We want to talk about the best movie ever.
Note: There is some cursing. None by us; Brad Pitt and the cast.
While we are Batman and Star Wars fans, the best movie in the world is Moneyball (The book, Moneyball: The Art of Winning an Unfair Game, is also excellent.)
If we were to recommend this movie to someone, we would say: There is not a great amount of action, other than some sports. There are no explosions, car chases, Scarlett Johansson, or CGI; it is simply a movie about change management and data. CHANGE MANAGEMENT AND DATA!!
It is based on the true-ish story of Billy Beane, the General Manager of the Oakland A’s. Oakland, due to the size of its market, is one of the poorest teams in baseball. For example, their budget for the 2001 season was 40,000,000.00. One of the teams in their division, the New York Yankees, has a payroll budget $115,000,000.00.
He has to find a way to compete with the resources he has. He has to find a way to be competitive. Beane is desperate to find a way to win, but he keeps getting poor advice from people on his own team and their decisions, much like most marketers, are based on intuition and not hard data.
His current team relies on two things. 1. They rely on their feelings, which they interpret as fact. 2. They rely on tradition.
Listen and watch the following conversation. Listen to the intuition and bad advice from supposed “experts.”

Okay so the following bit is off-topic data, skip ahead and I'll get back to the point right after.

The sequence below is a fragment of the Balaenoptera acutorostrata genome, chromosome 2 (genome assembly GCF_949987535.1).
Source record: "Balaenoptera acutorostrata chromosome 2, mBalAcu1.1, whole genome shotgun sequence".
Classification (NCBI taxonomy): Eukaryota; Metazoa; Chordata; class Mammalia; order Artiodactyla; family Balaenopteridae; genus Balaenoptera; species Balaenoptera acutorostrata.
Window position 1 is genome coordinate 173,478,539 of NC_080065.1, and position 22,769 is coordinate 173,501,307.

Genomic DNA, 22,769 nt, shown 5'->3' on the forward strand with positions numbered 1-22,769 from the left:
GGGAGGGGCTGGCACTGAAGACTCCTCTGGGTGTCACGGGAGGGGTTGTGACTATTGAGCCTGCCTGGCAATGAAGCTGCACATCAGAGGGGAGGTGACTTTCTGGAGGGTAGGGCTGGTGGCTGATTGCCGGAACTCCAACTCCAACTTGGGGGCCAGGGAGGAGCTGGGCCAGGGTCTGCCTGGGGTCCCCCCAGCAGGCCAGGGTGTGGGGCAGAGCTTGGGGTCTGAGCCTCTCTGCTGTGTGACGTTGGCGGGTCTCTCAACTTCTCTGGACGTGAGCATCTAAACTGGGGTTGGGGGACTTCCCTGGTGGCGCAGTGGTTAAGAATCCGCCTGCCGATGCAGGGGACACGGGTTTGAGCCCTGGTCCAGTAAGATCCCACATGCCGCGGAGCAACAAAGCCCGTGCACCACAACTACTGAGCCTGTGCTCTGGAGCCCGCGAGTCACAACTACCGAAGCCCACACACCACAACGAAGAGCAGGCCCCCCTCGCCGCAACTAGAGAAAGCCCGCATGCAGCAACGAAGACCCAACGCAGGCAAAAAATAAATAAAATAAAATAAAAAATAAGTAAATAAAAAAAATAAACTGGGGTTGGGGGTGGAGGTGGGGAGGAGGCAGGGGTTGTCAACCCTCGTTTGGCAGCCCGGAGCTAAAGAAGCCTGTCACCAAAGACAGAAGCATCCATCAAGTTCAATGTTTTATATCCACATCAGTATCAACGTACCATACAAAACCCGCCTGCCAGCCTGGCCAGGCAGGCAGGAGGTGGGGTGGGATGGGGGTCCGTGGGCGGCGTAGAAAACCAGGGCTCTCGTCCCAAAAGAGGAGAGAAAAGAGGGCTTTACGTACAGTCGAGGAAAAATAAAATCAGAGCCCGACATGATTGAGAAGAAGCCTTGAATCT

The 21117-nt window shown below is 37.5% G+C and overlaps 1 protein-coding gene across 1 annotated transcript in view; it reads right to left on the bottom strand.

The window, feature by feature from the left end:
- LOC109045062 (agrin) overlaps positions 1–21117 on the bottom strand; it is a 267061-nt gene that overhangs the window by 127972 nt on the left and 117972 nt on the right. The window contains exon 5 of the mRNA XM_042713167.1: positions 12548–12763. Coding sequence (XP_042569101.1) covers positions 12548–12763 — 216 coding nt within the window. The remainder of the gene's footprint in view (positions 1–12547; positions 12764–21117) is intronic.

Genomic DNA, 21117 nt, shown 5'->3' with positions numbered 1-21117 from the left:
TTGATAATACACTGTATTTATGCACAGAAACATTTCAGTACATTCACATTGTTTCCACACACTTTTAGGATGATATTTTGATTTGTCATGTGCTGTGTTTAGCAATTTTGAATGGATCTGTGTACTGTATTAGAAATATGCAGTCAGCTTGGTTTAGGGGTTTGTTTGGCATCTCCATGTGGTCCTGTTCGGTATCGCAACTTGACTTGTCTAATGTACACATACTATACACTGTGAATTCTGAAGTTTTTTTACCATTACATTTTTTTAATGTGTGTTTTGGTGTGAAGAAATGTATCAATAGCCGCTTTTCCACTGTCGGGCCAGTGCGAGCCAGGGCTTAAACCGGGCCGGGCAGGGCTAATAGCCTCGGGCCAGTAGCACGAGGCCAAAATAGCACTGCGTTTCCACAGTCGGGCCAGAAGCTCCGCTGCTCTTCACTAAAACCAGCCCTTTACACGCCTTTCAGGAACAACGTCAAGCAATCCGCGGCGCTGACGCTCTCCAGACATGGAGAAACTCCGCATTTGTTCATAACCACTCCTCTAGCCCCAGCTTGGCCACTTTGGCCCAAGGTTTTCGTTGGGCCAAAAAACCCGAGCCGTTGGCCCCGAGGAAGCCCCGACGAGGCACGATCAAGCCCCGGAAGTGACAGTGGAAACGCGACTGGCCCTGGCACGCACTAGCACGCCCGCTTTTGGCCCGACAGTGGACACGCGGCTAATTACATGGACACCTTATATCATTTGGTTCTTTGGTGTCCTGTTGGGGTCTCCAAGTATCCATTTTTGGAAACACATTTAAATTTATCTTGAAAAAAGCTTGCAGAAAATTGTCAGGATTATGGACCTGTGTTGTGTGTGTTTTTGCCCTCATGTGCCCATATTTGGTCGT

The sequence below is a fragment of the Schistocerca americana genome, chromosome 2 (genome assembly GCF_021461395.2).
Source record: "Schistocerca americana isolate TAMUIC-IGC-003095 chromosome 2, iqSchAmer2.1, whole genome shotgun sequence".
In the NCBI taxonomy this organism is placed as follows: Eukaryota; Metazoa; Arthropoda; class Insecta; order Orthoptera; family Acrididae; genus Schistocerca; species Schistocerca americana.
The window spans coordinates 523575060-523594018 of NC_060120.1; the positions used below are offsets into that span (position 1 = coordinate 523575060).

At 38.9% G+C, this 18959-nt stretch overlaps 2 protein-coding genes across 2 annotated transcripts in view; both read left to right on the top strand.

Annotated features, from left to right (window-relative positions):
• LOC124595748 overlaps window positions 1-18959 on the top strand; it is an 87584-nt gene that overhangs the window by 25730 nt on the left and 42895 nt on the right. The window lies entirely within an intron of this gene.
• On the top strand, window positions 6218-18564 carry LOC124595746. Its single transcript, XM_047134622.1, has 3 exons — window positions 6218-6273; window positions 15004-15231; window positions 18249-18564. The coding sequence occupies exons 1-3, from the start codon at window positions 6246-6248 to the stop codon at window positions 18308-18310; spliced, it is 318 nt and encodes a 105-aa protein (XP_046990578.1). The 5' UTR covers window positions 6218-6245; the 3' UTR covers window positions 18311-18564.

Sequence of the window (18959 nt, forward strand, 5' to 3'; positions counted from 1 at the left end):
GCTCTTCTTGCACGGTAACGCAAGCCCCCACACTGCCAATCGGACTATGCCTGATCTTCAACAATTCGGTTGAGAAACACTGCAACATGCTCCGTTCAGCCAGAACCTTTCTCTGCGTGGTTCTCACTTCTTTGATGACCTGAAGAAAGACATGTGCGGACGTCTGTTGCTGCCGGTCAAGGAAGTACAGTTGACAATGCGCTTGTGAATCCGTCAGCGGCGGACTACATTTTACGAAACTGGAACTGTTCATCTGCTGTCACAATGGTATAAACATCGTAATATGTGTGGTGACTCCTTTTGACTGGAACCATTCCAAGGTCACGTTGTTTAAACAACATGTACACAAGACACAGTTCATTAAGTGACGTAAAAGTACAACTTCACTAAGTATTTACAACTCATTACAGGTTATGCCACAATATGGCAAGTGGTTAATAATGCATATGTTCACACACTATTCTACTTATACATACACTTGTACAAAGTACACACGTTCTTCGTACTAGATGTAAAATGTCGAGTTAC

Does this sound like your company?
First: What Are Your Goals? Are You Taking Steps to Achieve Them?
At this point, Beane has realized that his team’s goals and the company’s goals do not align. He tries to define the what the problem is and what are the criteria for success (or at least survival). “What happens to the runt of the litter? He dies!”
Here it is a little further along:
“If we try to play like the Yankees in here, we will lose to the Yankees out there!”
In marketing, which is supposed to guide business decisions, we see this kind of arcane, instinctive thinking all the time. We see this thinking drive companies; we see it drive companies right into the ground.
Now you see the problem. Now you see the crisis. Do you see the solution? Do you see a way out?
Beane did; he finds a Harvard trained economist Paul DePodesta (Called Peter Brand for the film – misspelled in the YouTube description). Together, they follow a system of analyzing baseball performance metrics called Sabremetrics, which was created by amateur statistician Bill James. Going forward, they base all their decisions on hard data and statistics. They use the data to manage their team.